Nick's .NET Travels

Continually looking for the yellow brick road so I can catch me a wizard....

Getting Started with Xamarin.Forms and Navigation with MvvmCross

Previous posts in this sequence:
Getting Started with Xamarin.Forms and Multi-Targeting in Visual Studio
Getting Started with Xamarin.Forms and SDK Versions
Getting Started with Xamarin.Forms with MvvmCross
Getting Started with Xamarin.Forms and Authenticating with ADAL
Getting Started with Xamarin.Forms, Refactoring MvvmCross and Services
Getting Started with Xamarin.Forms and Effects

Xamarin.Forms has a built in mechanism for navigating between pages. Let’s start with navigating from the MainPage to a new ProfilePage, based on the Content Page item template, added to the Pages folder of the UI project.

image

To trigger the navigation, we’ll add a new Button to the MainPage and add logic to navigate to the ProfilePage.

<Button Text="Profile" Clicked="ProfileClicked"/>

private async void ProfileClicked(object sender, System.EventArgs e)
{
     await Navigation.PushAsync(new ProfilePage());
}

Navigation between pages includes adding a back button and handles any hardware back button

imageimage

The limitation with the built in navigation model for Xamarin.Forms is that it is triggered in the UI layer (i.e. in the code behind of the MainPage). Using MvvmCross we can move the navigation logic into the domain of the view model, meaning it can be tested independently of the UI.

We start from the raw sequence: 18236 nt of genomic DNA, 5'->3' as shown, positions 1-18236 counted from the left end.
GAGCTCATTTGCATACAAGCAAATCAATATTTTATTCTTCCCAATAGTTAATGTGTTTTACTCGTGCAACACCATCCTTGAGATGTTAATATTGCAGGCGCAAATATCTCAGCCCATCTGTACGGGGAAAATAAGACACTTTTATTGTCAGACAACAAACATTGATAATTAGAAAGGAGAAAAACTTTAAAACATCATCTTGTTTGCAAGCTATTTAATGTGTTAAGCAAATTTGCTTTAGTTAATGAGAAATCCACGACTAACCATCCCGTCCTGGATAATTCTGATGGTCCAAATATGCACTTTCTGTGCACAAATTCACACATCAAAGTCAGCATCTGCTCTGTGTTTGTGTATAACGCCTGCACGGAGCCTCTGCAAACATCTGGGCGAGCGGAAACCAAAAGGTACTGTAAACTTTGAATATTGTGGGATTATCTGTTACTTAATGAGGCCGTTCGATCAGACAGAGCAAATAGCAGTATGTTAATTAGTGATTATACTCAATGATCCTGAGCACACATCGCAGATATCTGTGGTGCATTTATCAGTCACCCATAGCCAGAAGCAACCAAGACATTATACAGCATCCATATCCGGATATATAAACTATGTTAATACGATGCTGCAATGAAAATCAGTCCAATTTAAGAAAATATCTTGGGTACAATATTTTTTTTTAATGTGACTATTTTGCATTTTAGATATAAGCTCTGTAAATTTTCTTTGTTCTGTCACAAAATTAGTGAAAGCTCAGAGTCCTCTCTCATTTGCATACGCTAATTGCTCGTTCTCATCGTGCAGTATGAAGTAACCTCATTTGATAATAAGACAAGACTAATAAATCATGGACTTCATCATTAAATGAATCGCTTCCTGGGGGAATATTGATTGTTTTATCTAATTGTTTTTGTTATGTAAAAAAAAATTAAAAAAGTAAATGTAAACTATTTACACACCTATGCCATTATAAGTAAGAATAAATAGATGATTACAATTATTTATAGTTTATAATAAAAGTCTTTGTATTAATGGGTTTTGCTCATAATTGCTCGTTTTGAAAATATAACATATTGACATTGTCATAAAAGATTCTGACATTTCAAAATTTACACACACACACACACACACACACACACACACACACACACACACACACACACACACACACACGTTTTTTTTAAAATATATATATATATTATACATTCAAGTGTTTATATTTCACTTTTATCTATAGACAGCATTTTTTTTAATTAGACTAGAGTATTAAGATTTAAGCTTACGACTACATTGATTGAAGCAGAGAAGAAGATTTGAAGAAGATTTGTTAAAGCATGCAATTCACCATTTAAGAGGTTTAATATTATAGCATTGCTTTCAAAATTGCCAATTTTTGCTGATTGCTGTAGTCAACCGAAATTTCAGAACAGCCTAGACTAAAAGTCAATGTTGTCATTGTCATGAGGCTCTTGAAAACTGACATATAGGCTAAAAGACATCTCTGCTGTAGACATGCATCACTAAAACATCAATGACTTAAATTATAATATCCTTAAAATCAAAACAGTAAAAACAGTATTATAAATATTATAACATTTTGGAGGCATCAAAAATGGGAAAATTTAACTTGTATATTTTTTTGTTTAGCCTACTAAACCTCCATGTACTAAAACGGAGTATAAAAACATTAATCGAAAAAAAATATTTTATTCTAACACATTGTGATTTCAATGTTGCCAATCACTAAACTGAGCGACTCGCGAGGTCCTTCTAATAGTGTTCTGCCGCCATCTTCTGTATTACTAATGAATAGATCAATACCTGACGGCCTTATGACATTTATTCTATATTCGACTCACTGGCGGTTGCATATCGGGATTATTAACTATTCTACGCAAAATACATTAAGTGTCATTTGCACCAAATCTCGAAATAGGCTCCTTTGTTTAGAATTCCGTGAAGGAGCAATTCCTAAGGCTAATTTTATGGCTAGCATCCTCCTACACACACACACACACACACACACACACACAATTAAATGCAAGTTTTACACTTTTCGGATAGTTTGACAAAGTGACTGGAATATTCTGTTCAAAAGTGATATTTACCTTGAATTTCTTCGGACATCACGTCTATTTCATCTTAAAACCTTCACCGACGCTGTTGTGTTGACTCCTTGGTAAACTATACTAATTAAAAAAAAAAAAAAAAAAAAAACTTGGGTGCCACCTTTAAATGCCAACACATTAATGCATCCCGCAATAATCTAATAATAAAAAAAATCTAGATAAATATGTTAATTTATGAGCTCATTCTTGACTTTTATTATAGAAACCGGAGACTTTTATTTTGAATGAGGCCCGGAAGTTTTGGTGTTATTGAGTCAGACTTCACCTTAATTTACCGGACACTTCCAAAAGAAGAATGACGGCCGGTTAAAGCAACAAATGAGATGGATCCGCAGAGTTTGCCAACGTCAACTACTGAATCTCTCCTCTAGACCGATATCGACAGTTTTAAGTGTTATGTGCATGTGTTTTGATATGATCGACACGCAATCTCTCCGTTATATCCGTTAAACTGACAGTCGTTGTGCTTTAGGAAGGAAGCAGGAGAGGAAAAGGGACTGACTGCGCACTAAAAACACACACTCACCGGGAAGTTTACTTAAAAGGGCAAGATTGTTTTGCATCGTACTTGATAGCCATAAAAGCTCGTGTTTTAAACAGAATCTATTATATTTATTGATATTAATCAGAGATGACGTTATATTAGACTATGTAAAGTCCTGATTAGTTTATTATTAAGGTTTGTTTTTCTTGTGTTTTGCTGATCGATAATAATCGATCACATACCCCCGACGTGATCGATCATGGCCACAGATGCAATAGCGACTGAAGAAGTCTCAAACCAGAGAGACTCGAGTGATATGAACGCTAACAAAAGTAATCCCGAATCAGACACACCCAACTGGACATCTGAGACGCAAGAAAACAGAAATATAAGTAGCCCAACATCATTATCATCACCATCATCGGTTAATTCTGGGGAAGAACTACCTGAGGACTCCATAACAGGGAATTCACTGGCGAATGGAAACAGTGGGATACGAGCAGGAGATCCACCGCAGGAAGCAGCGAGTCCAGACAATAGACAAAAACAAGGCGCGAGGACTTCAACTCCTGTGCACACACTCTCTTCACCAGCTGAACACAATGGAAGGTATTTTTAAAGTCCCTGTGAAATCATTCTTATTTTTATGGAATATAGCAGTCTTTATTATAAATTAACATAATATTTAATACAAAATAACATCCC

To do this, we need to add a ProfileViewModel class, which corresponds to the ProfilePage.

image

The ProfileViewModel should inherit from MvxViewModel:

public class ProfileViewModel: MvxViewModel
{
}

The ProfilePage also needs to be updated to inherit from MvxContentPage.

We can now update the MainViewModel to expose a command that can be used to navigate to the ProfileViewModel:

private IMvxCommand profileCommand;
public IMvxCommand ProfileCommand => profileCommand ?? (profileCommand = new MvxAsyncCommand(ShowProfile));
private async Task ShowProfile()
{
     var navService = Mvx.IoCProvider.Resolve<IMvxNavigationService>();
     await navService.Navigate<ProfileViewModel>();

}

The code in the MainPage can now be changed to connect the button to the ProfileCommand in MainViewModel.

<Button Text="Profile" Command="{Binding ProfileCommand}"/>

Navigation is now triggered from the ProfileViewModel.

Refactoring to use MvxNavigationViewModel

The code added to the ShowProfile method uses the Mvx IoC container to look up the IMvxNavigationService. This isn’t great as it is a hidden dependency. An alternative would be to add the IMvxNavigationService as a parameter to the MainPage constructor, which would be injected automatically

public MainViewModel(IMvxNavigationService navigationService, ICredentialService credentialService)

Adding the IMvxNavigationService as a parameter in the constructor means that the view model has to maintain a reference to it until it’s used by the ShowProfile method. Alternatively, we can change the base class to use the MvxNavigationViewModel which already exposes a NavigationService property.

public MainViewModel(IMvxLogProvider logProvider, IMvxNavigationService navigationService, ICredentialService credentialService) : base(logProvider, navigationService)

and the updated ShowProfile method is:

private async Task ShowProfile()
{
     await NavigationService.Navigate<ProfileViewModel>();
}

Navigation using MvvmCross provides a nice abstraction away from the UI layer. It can also be customised to display master-detail, tabbed and other page types.

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